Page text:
Marine Iguanas by Tidal Pool
Holly and Steve by grazing tortoise
I had the great fortune to be invited to the Galapagos Islands recently by my brother Steve and his daughter Holly. We lived aboard a small cruise ship and traveled what was called the "outer loop". Ecuador does an exemplary job of managing this vast national park. Despite its popularity, during our week in the Galapagos, we rarely saw visitors outside our group. Most of our landings (in small inflatable zodiac boats) were at natural shorelines -- often stepping off in the shallows along a beach or onto rough lava rock. Twice a day we hiked along rugged trails that minimally marred the landscape.
As you probably know, the fauna of the Galapagos are mostly species unique to their island(s), and have no fear of humans. This makes photographing them a lot easier than bringing camera gear there (with the tight weight restrictions of the planes). Knowing we'd be hiking for 5 or more hours a day, I limited myself to one camera body with one telephoto lens and no tripod for the creatures. And for landscapes, I exclusively used my iphone in panorama mode.
As you can see, these are rugged volcanic islands, our trails often traversing old lava flows. But parts had also been coral reefs - evidenced by the sandy beaches and coral rocks - later pushed above water by the still active geothermic forces. It looks like a tough place to eke out a living, yet a diverse animal population managed to evolve and adapt to the unique habitats.
Once a coral reef.
Sally Lightfoot Crab
White-tipped Reef Shark
Marine Iguana sunning. Also seen in the landscape in photo above it.
Sally Lightfoot Crab
Darwin's Finches are perhaps the most iconic birds of the Islands, but there are plenty more colorful. Afterall, this is a place where flamingos and penguins cohabitate!
Yellow Warbler atop Galapagos Tortoise
Sea Lions were everywhere, and just plain fun. Especially underwater. If I did a somersault underwater, the sea lions went crazy-playful.
Sea Lions nap as hard as they play
Obedient pup, camouflaged in the rocks, awaits parents who are out fishing.
Snorkeling in that icy water was exhilarating to say the least (at least for this Florida boy). I wore two wetsuits, and still had blue lips and chattering teeth at the end of every dive. But every dive was fascinating, and kept me going back for more. We saw so many sea turtles, some sharks, sea lions, marine iguanas, the occasional penguin dart by, and Steve (an expert spotter) even found a sea snake and an octopus.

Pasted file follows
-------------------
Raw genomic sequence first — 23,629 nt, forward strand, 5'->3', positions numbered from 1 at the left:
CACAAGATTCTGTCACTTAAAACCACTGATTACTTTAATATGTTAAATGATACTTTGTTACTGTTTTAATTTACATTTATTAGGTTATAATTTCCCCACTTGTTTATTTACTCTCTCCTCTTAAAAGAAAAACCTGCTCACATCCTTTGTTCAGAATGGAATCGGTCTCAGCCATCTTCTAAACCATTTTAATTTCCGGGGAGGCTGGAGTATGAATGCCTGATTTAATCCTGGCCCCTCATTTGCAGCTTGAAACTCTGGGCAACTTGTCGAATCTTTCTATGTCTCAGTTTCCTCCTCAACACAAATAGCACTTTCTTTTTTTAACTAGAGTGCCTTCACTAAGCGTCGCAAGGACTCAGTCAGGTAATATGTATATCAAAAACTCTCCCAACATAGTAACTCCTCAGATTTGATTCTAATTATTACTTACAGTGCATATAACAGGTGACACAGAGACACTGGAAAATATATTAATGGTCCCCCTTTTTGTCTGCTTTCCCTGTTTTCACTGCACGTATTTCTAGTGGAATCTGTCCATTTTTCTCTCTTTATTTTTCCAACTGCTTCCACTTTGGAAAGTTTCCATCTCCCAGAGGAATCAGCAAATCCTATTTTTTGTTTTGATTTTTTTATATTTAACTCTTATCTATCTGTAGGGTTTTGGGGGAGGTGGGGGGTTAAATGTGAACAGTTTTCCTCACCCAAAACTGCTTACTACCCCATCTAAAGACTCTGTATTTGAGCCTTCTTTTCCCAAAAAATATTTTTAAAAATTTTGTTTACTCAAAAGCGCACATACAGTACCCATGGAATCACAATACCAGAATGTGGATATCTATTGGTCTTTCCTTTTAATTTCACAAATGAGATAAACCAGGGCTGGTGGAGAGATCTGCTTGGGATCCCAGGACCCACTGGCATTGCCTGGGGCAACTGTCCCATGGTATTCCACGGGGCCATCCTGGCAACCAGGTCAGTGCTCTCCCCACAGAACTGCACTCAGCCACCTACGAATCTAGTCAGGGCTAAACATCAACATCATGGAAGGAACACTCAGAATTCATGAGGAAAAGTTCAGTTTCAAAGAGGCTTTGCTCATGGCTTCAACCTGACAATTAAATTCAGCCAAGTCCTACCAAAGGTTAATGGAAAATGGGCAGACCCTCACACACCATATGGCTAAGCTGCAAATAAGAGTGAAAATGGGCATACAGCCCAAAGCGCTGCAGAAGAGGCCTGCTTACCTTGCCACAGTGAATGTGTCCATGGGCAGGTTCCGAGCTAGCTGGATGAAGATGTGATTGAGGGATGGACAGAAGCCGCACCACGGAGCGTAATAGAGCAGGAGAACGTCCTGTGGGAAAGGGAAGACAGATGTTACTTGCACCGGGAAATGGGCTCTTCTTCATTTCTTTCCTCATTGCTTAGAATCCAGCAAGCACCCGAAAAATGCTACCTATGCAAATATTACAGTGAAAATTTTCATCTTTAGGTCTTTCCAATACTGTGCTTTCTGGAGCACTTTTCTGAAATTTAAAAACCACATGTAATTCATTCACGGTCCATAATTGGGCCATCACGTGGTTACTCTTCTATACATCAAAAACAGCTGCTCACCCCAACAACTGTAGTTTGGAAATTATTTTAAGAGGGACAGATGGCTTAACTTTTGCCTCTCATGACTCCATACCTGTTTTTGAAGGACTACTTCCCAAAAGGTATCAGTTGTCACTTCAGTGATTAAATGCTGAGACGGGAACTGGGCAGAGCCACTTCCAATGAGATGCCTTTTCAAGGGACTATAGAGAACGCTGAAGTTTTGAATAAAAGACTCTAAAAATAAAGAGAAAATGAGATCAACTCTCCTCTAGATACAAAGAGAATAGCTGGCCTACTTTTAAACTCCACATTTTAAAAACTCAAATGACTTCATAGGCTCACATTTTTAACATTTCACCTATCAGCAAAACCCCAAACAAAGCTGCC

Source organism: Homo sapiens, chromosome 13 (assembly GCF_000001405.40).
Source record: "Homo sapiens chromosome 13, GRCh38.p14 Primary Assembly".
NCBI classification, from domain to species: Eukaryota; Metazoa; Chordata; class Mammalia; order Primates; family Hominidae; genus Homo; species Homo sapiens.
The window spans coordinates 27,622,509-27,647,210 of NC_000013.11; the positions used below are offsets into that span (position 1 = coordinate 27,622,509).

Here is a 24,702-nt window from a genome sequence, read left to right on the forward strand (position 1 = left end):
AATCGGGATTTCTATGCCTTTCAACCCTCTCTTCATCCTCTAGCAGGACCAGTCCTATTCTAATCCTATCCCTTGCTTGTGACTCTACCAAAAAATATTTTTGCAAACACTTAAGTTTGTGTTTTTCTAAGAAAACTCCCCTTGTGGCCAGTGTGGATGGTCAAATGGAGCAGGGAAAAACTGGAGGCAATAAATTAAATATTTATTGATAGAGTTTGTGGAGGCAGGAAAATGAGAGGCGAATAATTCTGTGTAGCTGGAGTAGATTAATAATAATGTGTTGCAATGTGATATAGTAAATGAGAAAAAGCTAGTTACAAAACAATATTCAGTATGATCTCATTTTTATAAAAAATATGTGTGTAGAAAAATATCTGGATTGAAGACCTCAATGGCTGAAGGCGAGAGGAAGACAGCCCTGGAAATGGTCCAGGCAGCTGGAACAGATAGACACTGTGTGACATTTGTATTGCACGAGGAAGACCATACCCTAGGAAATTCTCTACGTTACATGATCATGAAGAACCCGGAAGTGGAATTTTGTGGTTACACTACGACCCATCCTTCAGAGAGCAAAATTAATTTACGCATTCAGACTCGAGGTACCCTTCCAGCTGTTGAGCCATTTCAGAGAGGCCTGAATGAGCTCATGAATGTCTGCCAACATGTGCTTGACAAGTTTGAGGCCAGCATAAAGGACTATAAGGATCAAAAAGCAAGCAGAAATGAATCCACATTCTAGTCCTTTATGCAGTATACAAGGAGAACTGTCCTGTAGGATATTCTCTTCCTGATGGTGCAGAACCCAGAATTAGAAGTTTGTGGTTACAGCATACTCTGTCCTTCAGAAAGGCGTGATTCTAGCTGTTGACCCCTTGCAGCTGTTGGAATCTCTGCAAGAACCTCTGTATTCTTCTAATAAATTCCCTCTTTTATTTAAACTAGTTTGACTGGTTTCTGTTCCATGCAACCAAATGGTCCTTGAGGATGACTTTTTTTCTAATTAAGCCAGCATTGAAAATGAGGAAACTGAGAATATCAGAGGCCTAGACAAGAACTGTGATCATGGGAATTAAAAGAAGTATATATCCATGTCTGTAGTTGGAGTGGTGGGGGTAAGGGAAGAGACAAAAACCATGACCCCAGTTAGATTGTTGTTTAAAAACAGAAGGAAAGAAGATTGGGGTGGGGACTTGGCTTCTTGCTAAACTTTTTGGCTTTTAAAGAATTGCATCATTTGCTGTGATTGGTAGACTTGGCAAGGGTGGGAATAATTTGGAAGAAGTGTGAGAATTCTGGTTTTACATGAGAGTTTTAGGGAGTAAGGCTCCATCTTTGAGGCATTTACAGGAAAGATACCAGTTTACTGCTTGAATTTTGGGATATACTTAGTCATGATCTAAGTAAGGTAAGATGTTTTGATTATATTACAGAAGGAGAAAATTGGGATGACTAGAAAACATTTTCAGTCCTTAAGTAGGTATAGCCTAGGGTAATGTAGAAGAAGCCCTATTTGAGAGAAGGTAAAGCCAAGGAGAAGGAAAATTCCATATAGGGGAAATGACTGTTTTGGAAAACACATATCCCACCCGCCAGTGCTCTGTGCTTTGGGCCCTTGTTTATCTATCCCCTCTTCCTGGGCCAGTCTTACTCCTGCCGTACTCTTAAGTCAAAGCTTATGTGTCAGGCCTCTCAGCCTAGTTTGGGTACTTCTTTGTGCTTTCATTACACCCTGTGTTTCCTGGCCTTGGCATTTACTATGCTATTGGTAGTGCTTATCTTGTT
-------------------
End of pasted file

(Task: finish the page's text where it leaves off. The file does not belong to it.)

Iguanas, classic Galapagos critters, come in two unique forms. The Marine Iguana, who suns, sometimes in great numbers, on the shoreline lava rocks, swims out and dives to graze on the beds of algae covering the seascape offshore. And the Land Iguana, who reigns over the inland territories where succulent cactuses grow out of the rocky terrain.
Lava Lizard atop a Marine Iguana
The land of the Land Iguana
Mm Mm!...Juicy cactus, thorns and all.
The giant Galapagos Tortoises live where there is more lush vegetation, often in the misty fertile lands around the volcanic rims. We saw most in the highlands of Santa Cruz Island. Prehistoric in appearance, slow and deliberate in movement, these endangered creatures are protected and revered throughout the Islands.
In such a photogenic and exotic place, it's tough not to shoot a zillion photos. I admit I did. But then I agressively edited them down to just a hundred or so nature photo keepers, and limited this blog to 50, so as not to overwhelm you. And, here we are at the end of the journey. Hope you've enjoyed the exotic break. Back to my beloved Florida next month. Thanks for visiting. And please leave a comment below.